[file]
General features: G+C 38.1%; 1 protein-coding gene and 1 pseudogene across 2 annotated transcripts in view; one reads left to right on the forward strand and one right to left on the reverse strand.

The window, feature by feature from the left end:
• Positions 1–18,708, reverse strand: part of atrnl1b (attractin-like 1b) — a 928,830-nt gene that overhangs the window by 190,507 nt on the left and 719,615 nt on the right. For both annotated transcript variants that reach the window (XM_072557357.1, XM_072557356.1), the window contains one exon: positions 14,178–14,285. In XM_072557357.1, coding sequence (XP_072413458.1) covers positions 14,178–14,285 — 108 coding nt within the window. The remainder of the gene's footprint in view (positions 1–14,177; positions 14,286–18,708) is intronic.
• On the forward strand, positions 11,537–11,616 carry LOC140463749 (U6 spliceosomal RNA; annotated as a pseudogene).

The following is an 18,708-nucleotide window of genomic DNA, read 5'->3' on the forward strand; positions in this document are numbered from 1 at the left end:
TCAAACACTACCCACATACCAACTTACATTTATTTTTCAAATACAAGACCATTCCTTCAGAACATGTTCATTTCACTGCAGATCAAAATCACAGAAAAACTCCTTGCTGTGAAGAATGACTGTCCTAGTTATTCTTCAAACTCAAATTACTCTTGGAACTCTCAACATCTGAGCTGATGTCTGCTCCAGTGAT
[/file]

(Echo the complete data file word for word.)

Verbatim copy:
General features: G+C 38.1%; 1 protein-coding gene and 1 pseudogene across 2 annotated transcripts in view; one reads left to right on the forward strand and one right to left on the reverse strand.

The window, feature by feature from the left end:
• Positions 1–18,708, reverse strand: part of atrnl1b (attractin-like 1b) — a 928,830-nt gene that overhangs the window by 190,507 nt on the left and 719,615 nt on the right. For both annotated transcript variants that reach the window (XM_072557357.1, XM_072557356.1), the window contains one exon: positions 14,178–14,285. In XM_072557357.1, coding sequence (XP_072413458.1) covers positions 14,178–14,285 — 108 coding nt within the window. The remainder of the gene's footprint in view (positions 1–14,177; positions 14,286–18,708) is intronic.
• On the forward strand, positions 11,537–11,616 carry LOC140463749 (U6 spliceosomal RNA; annotated as a pseudogene).

The following is an 18,708-nucleotide window of genomic DNA, read 5'->3' on the forward strand; positions in this document are numbered from 1 at the left end:
TCAAACACTACCCACATACCAACTTACATTTATTTTTCAAATACAAGACCATTCCTTCAGAACATGTTCATTTCACTGCAGATCAAAATCACAGAAAAACTCCTTGCTGTGAAGAATGACTGTCCTAGTTATTCTTCAAACTCAAATTACTCTTGGAACTCTCAACATCTGAGCTGATGTCTGCTCCAGTGAT